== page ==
Dive even further into this sector, and you will find that the number of issuers has doubled over the last five years, increasing from around 70 back in 2013 to 140 today.
As opposed to fixed-rate debt, bank loan performance is rising in lockstep with the Federal Reserve’s tightening, which is counter to typical fixed income logic. This is because leveraged loans typically have floating rate structures which reduce or eliminate interest rate risk and reset on a regular basis. Bank loans can maintain their value and provide investors an added downside protection against rising interest rates which unsecured high yield bonds do not have. Although strong demand from investors is indicated by increased issuance, it is worth noting that uncertainty exists among investors analyzing this asset type as this is not a risk-free investment.
In today’s market, the floating rate coupon structure provides a particularly compelling incentive for investors. With rates linked to a benchmark, most commonly the London Interbank Offered Rate (LIBOR), these rates typically reset on a monthly or quarterly basis. Investors can hedge against the short term rising interest rate environment currently being determined by the Federal Reserve’s tightening monetary policy. Banks loans and U.S. treasuries tend to have an inverse relationship. This relationship is even more pronounced over the last year, as shown in the chart below, which compares the performances of investment grade, high yield, and the leveraged loan benchmark. The S&P LSTA exhibits higher performance during a year of increasing rates and lower volatility. Continued relative outperformance by loans is likely during the remainder of 2018 as the Fed remains on track to institute another two interest rate hikes by year-end.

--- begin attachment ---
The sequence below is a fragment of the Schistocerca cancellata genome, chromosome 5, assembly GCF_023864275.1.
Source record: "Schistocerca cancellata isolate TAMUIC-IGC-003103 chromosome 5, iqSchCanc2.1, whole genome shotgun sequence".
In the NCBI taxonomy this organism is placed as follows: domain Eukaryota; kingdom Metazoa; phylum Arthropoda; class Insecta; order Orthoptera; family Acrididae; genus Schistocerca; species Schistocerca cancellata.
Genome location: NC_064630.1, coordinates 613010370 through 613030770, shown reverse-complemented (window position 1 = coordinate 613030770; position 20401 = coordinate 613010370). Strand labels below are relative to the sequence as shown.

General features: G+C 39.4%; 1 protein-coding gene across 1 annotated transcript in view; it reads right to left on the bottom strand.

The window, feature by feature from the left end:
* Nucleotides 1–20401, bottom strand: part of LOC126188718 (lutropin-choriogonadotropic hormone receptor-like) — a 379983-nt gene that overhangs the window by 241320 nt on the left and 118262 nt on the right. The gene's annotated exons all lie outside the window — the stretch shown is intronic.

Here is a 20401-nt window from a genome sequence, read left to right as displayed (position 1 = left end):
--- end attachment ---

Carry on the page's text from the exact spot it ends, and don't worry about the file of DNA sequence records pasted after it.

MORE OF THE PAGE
Since the global financial crisis, when spreads widened substantially, investors' chase for yield continues, even today. The chase is reflected in today’s spreads, which have tightened to what might be the lowest levels in the past decade in most sectors. As credit investors take on more risk during this period of low default rates, there are other risks found within the credit agreements and issuers’ balance sheets in outstanding loans today.
The Leveraged Loan Market Tomorrow